Is The Village of Eagle Nest Wasting Water?
By HELEN HUTCHINS,
In one of his last acts as Mayor, Richard Cordova raised Eagle Nest’s water rights fee to $20,000 for commercial properties. Before the increase, Eagle Nest already had the highest water rate in the Valley, at around $5,000. which was at least twice as high as Angel Fire or Red River. When questioned about the increase, Cordova said that water was precious in the Valley, and we didn’t have a lot, should we just give it away?
The current administration at one time said they would consider putting the water right fee back to the prior rate, but they haven’t. Now, the current administration is trying to raise the water rate on residents, again. They’ve already increased it twice in the past 2 years.
In this community, correct me if I’m wrong, but aren’t a lot of full-time residents retirees? Who are on fixed incomes? And the Village is trying hard, I attended a meeting where the Council voted it down, but then I see that it was on several agendas after that, maybe it got increased already. I don’t even know if that is legal, there must be a time limit before you can put an item back on an agenda once it’s been voted down?
And now a neighbor, who lives in Eagle Nest full-time, tells me they are planning on putting an irrigation system in the park. I fell on the floor laughing when he told me, but he looked at me serious and said “no, they are planning on doing it”. Are you folks going to Council meetings, who approved this farse? Did they know what they were voting on? Let me guess, nobody knows how much water it’s going to take, or how much it’s going to cost for the water.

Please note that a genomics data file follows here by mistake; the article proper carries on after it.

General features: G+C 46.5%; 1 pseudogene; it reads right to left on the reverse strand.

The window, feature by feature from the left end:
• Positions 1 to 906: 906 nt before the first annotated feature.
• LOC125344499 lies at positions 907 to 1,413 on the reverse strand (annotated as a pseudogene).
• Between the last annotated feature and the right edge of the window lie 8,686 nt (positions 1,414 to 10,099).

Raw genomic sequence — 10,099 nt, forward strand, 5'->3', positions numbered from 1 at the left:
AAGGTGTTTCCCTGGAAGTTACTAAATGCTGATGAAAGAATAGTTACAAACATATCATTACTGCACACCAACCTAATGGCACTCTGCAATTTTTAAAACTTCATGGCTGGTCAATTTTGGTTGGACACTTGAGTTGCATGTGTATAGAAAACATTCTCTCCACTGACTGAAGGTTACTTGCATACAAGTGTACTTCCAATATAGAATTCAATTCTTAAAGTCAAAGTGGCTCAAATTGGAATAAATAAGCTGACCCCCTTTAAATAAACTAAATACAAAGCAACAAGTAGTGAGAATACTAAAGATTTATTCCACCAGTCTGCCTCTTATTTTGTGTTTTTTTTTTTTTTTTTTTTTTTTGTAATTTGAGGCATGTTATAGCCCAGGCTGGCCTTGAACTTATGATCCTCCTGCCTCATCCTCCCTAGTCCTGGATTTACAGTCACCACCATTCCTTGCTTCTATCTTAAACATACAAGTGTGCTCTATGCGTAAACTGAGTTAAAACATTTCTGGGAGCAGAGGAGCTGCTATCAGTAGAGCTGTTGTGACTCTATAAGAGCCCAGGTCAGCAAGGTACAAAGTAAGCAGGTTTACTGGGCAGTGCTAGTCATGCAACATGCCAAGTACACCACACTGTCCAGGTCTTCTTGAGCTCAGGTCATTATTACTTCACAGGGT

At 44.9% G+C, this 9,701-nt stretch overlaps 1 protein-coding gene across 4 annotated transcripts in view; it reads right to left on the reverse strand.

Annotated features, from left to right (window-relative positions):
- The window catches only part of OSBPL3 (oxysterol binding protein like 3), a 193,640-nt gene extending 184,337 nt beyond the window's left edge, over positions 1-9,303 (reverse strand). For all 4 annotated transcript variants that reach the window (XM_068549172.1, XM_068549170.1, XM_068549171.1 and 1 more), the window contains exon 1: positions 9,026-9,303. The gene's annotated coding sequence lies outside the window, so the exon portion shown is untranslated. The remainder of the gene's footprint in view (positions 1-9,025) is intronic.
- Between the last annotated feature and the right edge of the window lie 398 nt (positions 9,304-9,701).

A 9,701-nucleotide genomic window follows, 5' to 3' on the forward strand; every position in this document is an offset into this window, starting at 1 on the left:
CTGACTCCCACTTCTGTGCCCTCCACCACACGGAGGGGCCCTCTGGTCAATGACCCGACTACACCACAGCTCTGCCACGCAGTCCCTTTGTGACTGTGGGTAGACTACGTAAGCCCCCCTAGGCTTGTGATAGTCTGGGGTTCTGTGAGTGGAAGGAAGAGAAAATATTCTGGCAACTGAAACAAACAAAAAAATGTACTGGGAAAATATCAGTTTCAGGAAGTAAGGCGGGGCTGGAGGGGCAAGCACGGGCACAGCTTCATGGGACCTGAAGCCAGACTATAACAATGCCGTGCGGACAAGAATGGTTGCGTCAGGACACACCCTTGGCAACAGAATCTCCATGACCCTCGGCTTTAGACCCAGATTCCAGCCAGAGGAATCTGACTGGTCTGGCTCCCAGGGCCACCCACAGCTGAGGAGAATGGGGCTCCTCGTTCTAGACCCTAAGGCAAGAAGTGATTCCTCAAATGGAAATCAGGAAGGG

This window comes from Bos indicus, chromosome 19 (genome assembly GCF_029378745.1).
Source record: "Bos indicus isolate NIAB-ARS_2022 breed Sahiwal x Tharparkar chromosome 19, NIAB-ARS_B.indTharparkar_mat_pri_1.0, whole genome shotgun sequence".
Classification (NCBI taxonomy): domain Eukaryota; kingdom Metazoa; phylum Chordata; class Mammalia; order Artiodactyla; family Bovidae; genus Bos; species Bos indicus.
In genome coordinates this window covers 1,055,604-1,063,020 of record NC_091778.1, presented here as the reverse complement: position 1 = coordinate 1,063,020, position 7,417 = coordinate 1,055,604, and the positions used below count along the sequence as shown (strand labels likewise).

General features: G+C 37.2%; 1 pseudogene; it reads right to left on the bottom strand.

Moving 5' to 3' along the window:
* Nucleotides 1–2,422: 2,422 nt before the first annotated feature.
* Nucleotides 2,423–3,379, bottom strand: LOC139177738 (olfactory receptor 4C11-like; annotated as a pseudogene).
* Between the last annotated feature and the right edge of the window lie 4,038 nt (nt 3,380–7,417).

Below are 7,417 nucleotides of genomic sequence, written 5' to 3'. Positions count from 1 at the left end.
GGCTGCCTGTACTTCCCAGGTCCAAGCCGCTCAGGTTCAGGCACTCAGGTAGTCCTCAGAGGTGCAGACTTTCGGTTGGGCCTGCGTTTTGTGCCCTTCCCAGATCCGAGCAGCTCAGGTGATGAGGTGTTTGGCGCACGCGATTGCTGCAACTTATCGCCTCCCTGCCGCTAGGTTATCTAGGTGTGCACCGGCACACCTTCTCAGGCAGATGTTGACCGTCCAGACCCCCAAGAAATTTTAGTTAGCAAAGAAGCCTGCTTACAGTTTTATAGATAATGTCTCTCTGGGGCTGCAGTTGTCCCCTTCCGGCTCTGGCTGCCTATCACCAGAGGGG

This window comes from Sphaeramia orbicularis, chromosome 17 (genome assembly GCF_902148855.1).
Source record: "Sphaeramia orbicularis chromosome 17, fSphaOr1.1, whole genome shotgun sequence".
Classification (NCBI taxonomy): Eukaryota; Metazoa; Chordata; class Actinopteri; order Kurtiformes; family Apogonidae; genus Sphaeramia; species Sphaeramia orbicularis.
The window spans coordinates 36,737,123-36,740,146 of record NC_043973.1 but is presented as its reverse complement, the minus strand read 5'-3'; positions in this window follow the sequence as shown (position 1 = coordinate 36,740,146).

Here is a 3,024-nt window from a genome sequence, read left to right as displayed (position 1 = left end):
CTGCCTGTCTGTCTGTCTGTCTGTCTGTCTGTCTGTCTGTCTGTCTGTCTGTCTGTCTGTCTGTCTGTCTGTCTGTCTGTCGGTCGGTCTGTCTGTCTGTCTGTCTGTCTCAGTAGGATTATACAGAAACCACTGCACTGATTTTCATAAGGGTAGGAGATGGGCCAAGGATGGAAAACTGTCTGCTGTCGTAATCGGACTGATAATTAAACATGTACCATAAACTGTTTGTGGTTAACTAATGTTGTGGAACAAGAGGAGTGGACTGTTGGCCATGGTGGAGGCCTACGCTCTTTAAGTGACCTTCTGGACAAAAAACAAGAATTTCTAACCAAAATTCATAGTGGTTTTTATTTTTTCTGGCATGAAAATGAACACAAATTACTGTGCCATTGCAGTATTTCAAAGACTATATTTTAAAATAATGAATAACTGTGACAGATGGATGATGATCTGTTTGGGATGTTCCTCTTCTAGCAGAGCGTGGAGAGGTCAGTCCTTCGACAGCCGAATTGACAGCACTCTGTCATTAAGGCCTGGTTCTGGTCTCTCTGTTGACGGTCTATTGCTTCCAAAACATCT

Then, lo and behold, the irrigation system showed up on the March Eagle Nest Council Meeting agenda. They tried to present a very transparent picture about the irrigation system under consideration and current water usage in the park.
The gentleman presenting on behalf of the irrigation design suggested that 9600 gallons of water are currently being applied to the grass in the park. 9600 gallons/day? Every day? Every other day? For how many months? The taxpayers who attended the meeting don’t know because the presentation by the irrigation expert didn’t give that information. The presentation provided a lot of information, like how tall the sprinklers are, and other gobbledy gook. But no one, not the irrigation expert, or the Village, provided any real data, such as meter readings, which would actually prove how much water is used to water the park presently.
It turns out that the employee who actually does the watering wasn’t at the meeting to tell how often the current irrigation is happening, so we do not know how much water is currently being used in Enchanted Eagle Park in Eagle Nest, NM.
The Village’s irrigation-system expert admitted that the current system being used by the Village of Eagle Nest is labor-intensive, involving ‘moving 4’ tall overhead sprinkler units around the park, every few hours.” This process is implemented “when there is time.”
Neighbors who, literally, live next to the park report never seeing the grass in the park being irrigated in this manner. Remember, the employee who would be irrigating using the current system was not present at the meeting to comment. And, many of the residents of Eagle Nest are retirees, they are often home, or walking around town. They would see if the park were being watered.
Nevertheless, the water usage of the current system was suggested to amount to 9600 gallons of water per day, if irrigation happened for an 8 hour day. So, I wanted to try and guess if the new irrigation system was going to use more water or less. I did some simple math based on the meager data provided to produce a range of potential water usage, under the current system, in spite of the missing data, just to perform the exercise.
With the current, labor-intensive method, high end water use might be:
9600 gallons/day x 180 days=1.73 million gallons of water or 5.3 acre feet.